Susan Letterman White understands law firms, and their challenges, from the inside out. She’s been a managing partner of a law firm, and, more recently, she’s been a consultant to law firms for more than 10 years, helping them improve leadership, team performance, communication and business development. Speaking with Transforming Women’s Leadership in the Law, Letterman White discusses how firms’ business models can make it difficult for women and others to excel at new business development.
Transforming Women’s Leadership in the Law:What do you see firms doing well with business development and women lawyers?
Susan Letterman White: They’re thinking about diversity at the highest levels of their firms. They’re making a point to consider who is on client-facing teams. Some firms are talking at the partner-level about their values and their intentions and their culture, about who’s working with whom, about compensation policies, and about how they’re advancing people. That’s all positive.
TWLL:What mistakes do you see?
Susan Letterman White: I don’t see many firms talking about power, or about ethics, or about their business models.
TWLL:Why do they need to be talking about their business models?
Susan Letterman White: It’s tough to fix most of these diversity and talent-management problems without acknowledging that most larger firms have business models heavily focused on individual lawyers who control clients. That creates a lot of firm vulnerability and a lot of power in a few individuals.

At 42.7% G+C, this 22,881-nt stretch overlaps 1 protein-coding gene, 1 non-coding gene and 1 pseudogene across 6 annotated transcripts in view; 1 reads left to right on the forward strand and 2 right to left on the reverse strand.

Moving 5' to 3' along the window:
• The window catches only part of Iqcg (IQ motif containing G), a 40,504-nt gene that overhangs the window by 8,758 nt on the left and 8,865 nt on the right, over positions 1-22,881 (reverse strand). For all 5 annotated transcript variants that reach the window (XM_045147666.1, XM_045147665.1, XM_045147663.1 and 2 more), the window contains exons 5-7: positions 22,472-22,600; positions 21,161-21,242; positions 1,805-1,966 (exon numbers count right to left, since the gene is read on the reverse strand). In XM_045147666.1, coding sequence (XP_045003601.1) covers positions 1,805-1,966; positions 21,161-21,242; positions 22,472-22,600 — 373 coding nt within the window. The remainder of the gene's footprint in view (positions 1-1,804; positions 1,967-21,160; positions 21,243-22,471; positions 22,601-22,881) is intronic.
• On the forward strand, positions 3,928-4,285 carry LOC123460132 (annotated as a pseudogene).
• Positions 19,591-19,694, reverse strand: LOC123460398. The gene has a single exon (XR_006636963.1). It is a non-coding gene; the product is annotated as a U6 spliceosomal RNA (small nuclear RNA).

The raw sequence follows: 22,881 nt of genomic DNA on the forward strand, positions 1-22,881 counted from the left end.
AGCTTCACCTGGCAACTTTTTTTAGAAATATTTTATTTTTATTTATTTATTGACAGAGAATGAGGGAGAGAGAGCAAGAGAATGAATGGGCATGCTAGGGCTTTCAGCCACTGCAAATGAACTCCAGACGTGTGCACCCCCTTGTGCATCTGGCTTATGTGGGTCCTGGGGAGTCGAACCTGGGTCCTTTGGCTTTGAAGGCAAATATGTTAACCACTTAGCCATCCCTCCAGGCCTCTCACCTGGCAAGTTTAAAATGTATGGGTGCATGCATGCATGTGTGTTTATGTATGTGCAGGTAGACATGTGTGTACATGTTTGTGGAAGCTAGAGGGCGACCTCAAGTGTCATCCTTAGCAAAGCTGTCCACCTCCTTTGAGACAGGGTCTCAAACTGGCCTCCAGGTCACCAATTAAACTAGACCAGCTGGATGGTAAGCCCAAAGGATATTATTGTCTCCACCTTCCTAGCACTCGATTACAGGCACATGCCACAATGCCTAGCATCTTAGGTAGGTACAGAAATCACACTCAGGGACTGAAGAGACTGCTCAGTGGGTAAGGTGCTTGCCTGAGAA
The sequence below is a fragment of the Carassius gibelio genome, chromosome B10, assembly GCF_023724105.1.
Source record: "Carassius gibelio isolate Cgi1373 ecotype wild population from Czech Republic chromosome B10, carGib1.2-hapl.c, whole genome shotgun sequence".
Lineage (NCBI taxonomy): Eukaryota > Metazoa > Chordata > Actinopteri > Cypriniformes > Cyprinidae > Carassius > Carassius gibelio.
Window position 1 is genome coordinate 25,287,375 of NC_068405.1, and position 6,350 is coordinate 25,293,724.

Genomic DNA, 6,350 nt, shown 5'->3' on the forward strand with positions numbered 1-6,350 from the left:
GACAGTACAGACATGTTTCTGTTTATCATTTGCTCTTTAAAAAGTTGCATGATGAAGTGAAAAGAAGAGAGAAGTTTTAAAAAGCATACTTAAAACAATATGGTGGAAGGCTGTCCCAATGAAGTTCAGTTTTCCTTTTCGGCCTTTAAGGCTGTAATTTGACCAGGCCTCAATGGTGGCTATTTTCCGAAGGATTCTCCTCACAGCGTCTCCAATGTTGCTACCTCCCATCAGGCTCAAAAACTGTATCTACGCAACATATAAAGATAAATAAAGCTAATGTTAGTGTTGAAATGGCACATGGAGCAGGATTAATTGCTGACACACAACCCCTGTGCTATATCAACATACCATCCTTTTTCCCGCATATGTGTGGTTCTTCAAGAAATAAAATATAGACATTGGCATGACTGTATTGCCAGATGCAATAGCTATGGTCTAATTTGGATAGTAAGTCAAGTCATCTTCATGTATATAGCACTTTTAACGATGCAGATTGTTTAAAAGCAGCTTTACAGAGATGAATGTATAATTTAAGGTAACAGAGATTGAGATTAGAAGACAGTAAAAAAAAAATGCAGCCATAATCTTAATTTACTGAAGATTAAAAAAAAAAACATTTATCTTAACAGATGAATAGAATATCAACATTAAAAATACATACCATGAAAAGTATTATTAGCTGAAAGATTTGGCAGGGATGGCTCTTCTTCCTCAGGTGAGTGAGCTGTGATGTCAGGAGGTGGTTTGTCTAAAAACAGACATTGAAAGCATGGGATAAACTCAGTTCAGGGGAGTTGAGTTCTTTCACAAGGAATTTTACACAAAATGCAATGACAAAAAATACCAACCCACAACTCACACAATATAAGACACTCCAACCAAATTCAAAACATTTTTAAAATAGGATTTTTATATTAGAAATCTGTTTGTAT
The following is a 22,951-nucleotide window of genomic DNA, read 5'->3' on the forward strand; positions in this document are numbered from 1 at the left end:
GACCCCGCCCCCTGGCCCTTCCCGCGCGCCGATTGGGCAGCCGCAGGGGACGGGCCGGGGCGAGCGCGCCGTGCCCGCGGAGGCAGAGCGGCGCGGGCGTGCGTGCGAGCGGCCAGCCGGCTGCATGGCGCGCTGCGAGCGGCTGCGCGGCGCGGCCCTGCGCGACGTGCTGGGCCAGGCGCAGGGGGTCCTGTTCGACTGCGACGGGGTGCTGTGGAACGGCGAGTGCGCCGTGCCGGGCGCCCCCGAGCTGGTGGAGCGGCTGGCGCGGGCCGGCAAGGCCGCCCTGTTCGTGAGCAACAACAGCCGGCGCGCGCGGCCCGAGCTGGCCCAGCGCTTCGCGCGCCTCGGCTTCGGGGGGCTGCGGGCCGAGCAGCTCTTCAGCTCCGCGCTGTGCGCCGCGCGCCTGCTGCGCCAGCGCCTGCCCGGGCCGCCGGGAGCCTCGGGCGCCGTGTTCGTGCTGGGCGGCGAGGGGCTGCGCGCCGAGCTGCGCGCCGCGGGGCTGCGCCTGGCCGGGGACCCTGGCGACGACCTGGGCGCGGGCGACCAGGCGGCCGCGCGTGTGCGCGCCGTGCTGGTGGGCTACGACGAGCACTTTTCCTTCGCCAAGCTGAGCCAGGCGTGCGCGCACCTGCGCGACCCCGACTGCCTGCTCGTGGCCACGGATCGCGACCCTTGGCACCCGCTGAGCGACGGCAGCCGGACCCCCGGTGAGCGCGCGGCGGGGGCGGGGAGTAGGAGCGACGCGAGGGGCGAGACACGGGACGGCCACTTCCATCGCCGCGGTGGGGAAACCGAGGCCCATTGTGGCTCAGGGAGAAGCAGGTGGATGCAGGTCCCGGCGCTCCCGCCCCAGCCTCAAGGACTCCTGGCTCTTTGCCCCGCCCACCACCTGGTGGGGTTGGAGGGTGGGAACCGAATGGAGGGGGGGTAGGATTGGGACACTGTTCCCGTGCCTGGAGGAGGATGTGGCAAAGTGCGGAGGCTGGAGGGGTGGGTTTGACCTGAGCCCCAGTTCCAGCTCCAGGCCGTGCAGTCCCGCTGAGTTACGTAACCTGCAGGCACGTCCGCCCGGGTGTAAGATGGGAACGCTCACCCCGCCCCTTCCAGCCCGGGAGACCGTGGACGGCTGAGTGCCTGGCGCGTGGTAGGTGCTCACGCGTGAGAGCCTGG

TWLL:What are the obstacles to women becoming rainmakers?
Susan Letterman White: There’s no difference along gender lines. It’s a problem for anybody who doesn’t have a lot of power. It’s more difficult for anyone to become a rainmaker if the culture is inhospitable.
Let’s say everyone has to bring in their own business. Well, new work has to pass muster. The firm will ask if there are potential conflicts. Often there’s a powerful person, often a man, who has one client they like very much, and they don’t want anything to threaten that. They get to say, “No, I think there is a potential conflict.” Often the discussion never gets past that.
Or say, a firm has a long-standing client that doesn’t provide much business anymore. And the lawyers who are working on the account are no longer the people who brought the client in. Well, maybe that newer team are all fabulous lawyers, and maybe one of them is a woman. Things go super-well, and the client comes back to that woman with loads more work. Does she get the credit? Often, no. She gets, “Thank you so much,” and the person who had the client originally gets the credit.
TWLL:Are male lawyers aware of these obstacles?
Susan Letterman White: Yes. It’s great to say it’s a knowledge issue, and the men aren’t aware of what’s going on, but it’s not that. It’s a change issue.
TWLL:How can you tell that a firm is ready for change?
Susan Letterman White: There will be an empowered leader, or a group of them, saying this really matters to us.
There has to be extreme discomfort with the status quo. Maybe they’re hearing from clients that if you don’t fix things, we’ll leave. They have to feel the pain. That has to be coupled with a vision of what could be different and better if they changed.
TWLL: When a woman lawyer is considering joining a new firm, what questions should she ask?
Susan Letterman White: Who is in the highest position of power? Who is making the decisions at the highest levels, and how are they going to help my career? Tell me about the compensation model for partners. How will work be assigned? What do I have to do to get on the teams I want to be on?
Is there a formal sponsorship program, and if so, who am I going to be paired with? Is the sponsor evaluated on my progress?
They may not want to be transparent. That tells you something.